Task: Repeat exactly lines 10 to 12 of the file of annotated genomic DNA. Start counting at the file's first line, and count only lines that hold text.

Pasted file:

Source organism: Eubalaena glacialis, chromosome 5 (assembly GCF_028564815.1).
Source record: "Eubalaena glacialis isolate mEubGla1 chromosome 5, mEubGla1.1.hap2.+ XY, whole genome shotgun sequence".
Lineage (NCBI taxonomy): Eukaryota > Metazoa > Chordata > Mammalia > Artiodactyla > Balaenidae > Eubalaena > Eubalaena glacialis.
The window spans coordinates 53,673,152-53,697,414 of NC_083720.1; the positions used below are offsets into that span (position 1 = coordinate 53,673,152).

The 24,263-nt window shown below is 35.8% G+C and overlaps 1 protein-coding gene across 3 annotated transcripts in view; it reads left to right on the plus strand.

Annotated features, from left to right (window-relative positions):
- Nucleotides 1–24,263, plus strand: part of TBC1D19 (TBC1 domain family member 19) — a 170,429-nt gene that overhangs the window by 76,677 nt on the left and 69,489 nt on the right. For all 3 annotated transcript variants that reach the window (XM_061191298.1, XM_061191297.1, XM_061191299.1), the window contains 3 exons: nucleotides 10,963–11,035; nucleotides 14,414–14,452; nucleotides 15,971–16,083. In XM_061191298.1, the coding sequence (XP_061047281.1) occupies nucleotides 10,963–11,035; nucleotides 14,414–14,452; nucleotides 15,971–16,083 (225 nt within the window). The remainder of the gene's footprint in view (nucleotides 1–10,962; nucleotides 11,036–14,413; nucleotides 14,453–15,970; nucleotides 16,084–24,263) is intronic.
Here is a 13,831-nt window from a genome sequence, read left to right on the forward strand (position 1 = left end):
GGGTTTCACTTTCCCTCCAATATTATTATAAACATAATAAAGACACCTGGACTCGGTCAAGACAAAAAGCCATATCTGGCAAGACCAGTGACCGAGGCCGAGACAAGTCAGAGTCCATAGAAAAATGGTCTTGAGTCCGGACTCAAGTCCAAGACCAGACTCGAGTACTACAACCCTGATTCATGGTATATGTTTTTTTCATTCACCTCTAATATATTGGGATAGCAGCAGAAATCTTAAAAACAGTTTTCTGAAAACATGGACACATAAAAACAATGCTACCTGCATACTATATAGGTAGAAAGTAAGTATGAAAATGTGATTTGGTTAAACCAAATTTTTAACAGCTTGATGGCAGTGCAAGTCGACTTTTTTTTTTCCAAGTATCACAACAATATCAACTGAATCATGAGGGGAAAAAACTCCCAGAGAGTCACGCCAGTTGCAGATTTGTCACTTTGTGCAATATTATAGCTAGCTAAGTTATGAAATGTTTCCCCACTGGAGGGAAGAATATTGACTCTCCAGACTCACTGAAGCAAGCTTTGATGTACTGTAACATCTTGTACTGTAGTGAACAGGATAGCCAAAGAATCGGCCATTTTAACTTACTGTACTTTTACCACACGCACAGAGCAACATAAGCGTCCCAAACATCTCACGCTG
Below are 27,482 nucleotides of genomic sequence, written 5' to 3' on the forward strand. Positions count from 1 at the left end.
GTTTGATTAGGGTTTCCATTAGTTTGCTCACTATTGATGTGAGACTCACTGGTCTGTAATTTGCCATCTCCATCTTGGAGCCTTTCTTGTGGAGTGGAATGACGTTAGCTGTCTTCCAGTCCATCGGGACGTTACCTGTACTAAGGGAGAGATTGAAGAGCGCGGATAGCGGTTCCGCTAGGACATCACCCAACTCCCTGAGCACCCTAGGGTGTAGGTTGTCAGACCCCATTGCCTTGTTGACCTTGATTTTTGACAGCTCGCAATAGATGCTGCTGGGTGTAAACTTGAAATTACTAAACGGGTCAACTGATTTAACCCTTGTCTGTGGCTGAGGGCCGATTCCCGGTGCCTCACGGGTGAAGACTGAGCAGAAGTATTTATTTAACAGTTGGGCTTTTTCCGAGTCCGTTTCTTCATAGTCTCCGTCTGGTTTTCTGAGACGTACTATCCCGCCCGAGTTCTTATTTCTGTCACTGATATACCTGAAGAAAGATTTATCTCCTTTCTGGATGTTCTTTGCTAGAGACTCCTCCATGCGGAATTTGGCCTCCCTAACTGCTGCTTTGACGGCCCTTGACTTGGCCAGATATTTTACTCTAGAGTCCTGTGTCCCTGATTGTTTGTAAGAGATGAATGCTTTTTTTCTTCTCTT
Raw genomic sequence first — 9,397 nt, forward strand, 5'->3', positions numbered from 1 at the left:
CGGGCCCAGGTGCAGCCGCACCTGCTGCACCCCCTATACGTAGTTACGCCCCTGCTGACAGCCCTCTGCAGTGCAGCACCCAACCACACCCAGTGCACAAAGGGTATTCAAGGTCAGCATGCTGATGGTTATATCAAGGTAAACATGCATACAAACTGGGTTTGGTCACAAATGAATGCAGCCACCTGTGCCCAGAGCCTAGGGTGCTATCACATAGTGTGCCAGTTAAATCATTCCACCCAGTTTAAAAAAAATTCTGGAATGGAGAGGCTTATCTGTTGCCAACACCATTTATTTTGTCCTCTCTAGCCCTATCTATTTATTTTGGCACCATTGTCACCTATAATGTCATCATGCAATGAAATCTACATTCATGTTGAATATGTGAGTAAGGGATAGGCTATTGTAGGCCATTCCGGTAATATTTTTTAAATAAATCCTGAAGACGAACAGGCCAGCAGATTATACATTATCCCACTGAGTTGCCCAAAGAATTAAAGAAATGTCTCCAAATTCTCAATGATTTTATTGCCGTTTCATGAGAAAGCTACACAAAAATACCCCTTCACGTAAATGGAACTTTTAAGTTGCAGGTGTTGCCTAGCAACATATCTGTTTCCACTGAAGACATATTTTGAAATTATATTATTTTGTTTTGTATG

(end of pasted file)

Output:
Below are 27,482 nucleotides of genomic sequence, written 5' to 3' on the forward strand. Positions count from 1 at the left end.
GTTTGATTAGGGTTTCCATTAGTTTGCTCACTATTGATGTGAGACTCACTGGTCTGTAATTTGCCATCTCCATCTTGGAGCCTTTCTTGTGGAGTGGAATGACGTTAGCTGTCTTCCAGTCCATCGGGACGTTACCTGTACTAAGGGAGAGATTGAAGAGCGCGGATAGCGGTTCCGCTAGGACATCACCCAACTCCCTGAGCACCCTAGGGTGTAGGTTGTCAGACCCCATTGCCTTGTTGACCTTGATTTTTGACAGCTCGCAATAGATGCTGCTGGGTGTAAACTTGAAATTACTAAACGGGTCAACTGATTTAACCCTTGTCTGTGGCTGAGGGCCGATTCCCGGTGCCTCACGGGTGAAGACTGAGCAGAAGTATTTATTTAACAGTTGGGCTTTTTCCGAGTCCGTTTCTTCATAGTCTCCGTCTGGTTTTCTGAGACGTACTATCCCGCCCGAGTTCTTATTTCTGTCACTGATATACCTGAAGAAAGATTTATCTCCTTTCTGGATGTTCTTTGCTAGAGACTCCTCCATGCGGAATTTGGCCTCCCTAACTGCTGCTTTGACGGCCCTTGACTTGGCCAGATATTTTACTCTAGAGTCCTGTGTCCCTGATTGTTTGTAAGAGATGAATGCTTTTTTTCTTCTCTT
Raw genomic sequence first — 9,397 nt, forward strand, 5'->3', positions numbered from 1 at the left: